What You Need to Know
Section 529 plans and Roth IRAs are among the more popular options for those saving for their children’s college education.
Each option has a different set of rules and characteristics that clients should be made aware of.
Clients can choose to fund both types of savings vehicles, but the type of savings plan will depend on the client’s goals.
With summer in full swing, proactive clients with children may be even more focused on those children — and their futures. In 2023, the average cost of a four-year public college is well over $100,000 for in-state tuition. The average tuition for four-year private universities is over $223,000.
Understandably, clients with children may be interested in exploring every available tax-preferred college savings option. Fortunately, as with retirement savings vehicles, several tax-friendly savings options exist. Section 529 plans and Roth IRAs are among the most popular education savings options. Each type of plan has its own set of characteristics that clients should understand when allocating limited dollars for college savings.
Roth IRA vs. 529 Plan: The Basics
Roth IRAs are funded with after-tax dollars to generate tax-free income later in life, usually during retirement. The funds can be withdrawn tax-free once the taxpayer reaches age 59.5. The direct after-tax contributions can be withdrawn tax-free at any time, but any earnings may generate tax liability (although the 10% penalty is waived if the funds are used to pay qualified education expenses).
Similarly, Section 529 education savings plans are funded with after-tax dollars that are permitted to grow on a tax-free basis. 529 plan distributions are not taxed when received so long as they are used to pay for qualified higher education expenses (a 10% penalty on the earnings portion may apply if the funds are not used for qualified expenses).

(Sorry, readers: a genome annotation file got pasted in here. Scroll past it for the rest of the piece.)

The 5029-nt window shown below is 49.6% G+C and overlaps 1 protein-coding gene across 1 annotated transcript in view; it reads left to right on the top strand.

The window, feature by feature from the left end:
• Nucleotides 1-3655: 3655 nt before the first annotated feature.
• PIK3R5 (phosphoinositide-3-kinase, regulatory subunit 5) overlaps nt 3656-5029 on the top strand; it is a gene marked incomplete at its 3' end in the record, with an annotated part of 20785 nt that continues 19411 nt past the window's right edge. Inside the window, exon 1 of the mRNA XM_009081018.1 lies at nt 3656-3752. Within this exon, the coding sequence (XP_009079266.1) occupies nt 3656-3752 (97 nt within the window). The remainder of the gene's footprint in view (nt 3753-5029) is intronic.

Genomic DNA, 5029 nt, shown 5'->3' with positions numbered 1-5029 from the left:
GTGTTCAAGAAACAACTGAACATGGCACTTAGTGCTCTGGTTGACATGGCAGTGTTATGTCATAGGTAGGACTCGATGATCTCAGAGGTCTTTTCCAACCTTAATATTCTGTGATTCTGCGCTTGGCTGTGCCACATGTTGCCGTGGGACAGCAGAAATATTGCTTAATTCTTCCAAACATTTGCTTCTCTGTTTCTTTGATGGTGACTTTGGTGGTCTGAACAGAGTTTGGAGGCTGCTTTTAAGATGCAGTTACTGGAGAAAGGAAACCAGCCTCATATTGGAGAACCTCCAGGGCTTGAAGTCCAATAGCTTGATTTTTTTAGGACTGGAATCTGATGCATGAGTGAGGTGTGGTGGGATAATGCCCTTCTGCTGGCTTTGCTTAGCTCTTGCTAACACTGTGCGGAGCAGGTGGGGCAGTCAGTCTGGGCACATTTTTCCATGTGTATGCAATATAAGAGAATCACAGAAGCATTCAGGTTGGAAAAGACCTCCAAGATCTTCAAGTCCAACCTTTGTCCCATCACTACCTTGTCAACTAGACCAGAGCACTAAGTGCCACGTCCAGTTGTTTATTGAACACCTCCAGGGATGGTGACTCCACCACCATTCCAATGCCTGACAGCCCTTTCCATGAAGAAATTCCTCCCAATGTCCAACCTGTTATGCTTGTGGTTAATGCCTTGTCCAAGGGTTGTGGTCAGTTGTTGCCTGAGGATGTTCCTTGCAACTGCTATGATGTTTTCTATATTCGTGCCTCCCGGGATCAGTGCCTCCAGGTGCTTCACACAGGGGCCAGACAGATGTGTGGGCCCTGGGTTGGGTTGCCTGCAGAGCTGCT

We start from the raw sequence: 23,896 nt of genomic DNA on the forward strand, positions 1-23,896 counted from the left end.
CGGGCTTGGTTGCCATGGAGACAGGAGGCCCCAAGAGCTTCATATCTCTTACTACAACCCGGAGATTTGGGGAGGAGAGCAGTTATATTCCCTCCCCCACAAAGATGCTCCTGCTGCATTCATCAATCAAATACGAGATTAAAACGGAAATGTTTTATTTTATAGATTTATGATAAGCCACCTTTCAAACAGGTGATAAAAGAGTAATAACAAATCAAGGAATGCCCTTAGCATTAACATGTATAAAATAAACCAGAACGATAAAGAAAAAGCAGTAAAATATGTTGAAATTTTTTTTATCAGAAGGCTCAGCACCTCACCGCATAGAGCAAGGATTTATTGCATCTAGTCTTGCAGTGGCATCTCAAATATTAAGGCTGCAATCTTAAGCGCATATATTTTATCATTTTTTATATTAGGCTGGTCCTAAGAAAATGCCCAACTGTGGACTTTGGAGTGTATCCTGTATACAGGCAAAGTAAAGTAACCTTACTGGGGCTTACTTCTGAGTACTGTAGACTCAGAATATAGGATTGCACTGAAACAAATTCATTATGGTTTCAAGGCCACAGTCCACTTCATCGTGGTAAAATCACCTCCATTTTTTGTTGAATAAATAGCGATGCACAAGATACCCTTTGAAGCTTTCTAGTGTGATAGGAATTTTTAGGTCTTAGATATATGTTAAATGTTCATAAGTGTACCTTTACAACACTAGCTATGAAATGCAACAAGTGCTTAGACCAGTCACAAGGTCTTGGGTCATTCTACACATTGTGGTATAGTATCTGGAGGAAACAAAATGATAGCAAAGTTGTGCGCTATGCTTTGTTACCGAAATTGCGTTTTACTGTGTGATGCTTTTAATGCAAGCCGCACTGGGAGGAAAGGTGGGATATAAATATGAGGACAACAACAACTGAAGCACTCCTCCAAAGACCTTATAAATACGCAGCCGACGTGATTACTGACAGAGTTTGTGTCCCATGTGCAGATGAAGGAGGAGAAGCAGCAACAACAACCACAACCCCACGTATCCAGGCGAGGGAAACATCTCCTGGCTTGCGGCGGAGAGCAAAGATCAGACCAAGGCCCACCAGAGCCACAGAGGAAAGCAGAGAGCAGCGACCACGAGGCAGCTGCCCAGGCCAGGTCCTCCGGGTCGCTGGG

Each savings plan has annual contribution limits. In 2023, the maximum that a client can contribute to a Roth IRA is $6,500 ($7,500 if the client is at least 50 years old). The contribution limit for 529 plans is based on the annual gift tax exclusion amount, so clients can contribute up to $17,000 in 2023 ($34,000 for married couples).
Clients also have the option of contributing five years’ worth of contributions to the Section 529 plan in a single year (up to $85,000 in 2023).
Unlike Roth accounts, 529 plans are regulated at the state level, meaning that options for funding these plans can vary significantly depending upon the state rules governing the plan. For example, the rules governing contribution deadlines vary by state. State laws also limit the amount that can be accumulated within the 529 plan over a lifetime (the aggregate limit varies from state to state and can be somewhere between $235,000 and $529,000).
Considerations When Selecting the Right Plan
Many clients may question why they would use a Roth IRA, which is primarily geared toward retirement savings, to fund their child’s education expenses. In the past, the primary pro-Roth argument was that it’s always possible that a child will not attend college (or will receive a scholarship) so that the 529 plan funds won’t be needed. Under the Setting Every Community Up for Retirement Enhancement (Secure) 2.0 Act, however, taxpayers will be permitted to roll up to $35,000 in Section 529 plan dollars into a Roth IRA beginning in 2024.